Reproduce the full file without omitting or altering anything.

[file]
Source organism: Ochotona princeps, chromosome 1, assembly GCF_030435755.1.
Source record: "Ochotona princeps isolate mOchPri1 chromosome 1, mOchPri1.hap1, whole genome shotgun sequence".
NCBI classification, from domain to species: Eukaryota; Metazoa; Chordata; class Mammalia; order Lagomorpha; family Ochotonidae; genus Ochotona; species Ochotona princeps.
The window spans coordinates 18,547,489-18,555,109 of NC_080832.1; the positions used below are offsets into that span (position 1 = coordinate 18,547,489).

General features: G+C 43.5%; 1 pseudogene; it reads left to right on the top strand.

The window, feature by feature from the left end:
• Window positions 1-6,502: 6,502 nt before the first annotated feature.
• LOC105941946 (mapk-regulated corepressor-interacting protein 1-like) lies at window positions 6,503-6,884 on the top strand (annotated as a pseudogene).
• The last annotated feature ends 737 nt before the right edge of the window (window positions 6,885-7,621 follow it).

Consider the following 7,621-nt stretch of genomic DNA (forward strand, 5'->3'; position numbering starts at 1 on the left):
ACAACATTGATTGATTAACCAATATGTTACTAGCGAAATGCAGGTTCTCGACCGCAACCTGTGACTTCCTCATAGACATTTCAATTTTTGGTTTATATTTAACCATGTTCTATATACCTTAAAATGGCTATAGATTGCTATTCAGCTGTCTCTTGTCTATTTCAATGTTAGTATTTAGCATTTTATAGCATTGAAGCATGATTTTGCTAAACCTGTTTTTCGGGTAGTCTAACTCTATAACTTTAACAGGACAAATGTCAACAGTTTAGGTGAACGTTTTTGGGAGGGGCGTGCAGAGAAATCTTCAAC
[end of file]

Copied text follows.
Source organism: Ochotona princeps, chromosome 1, assembly GCF_030435755.1.
Source record: "Ochotona princeps isolate mOchPri1 chromosome 1, mOchPri1.hap1, whole genome shotgun sequence".
NCBI classification, from domain to species: Eukaryota; Metazoa; Chordata; class Mammalia; order Lagomorpha; family Ochotonidae; genus Ochotona; species Ochotona princeps.
The window spans coordinates 18,547,489-18,555,109 of NC_080832.1; the positions used below are offsets into that span (position 1 = coordinate 18,547,489).

General features: G+C 43.5%; 1 pseudogene; it reads left to right on the top strand.

The window, feature by feature from the left end:
• Window positions 1-6,502: 6,502 nt before the first annotated feature.
• LOC105941946 (mapk-regulated corepressor-interacting protein 1-like) lies at window positions 6,503-6,884 on the top strand (annotated as a pseudogene).
• The last annotated feature ends 737 nt before the right edge of the window (window positions 6,885-7,621 follow it).

Consider the following 7,621-nt stretch of genomic DNA (forward strand, 5'->3'; position numbering starts at 1 on the left):
ACAACATTGATTGATTAACCAATATGTTACTAGCGAAATGCAGGTTCTCGACCGCAACCTGTGACTTCCTCATAGACATTTCAATTTTTGGTTTATATTTAACCATGTTCTATATACCTTAAAATGGCTATAGATTGCTATTCAGCTGTCTCTTGTCTATTTCAATGTTAGTATTTAGCATTTTATAGCATTGAAGCATGATTTTGCTAAACCTGTTTTTCGGGTAGTCTAACTCTATAACTTTAACAGGACAAATGTCAACAGTTTAGGTGAACGTTTTTGGGAGGGGCGTGCAGAGAAATCTTCAAC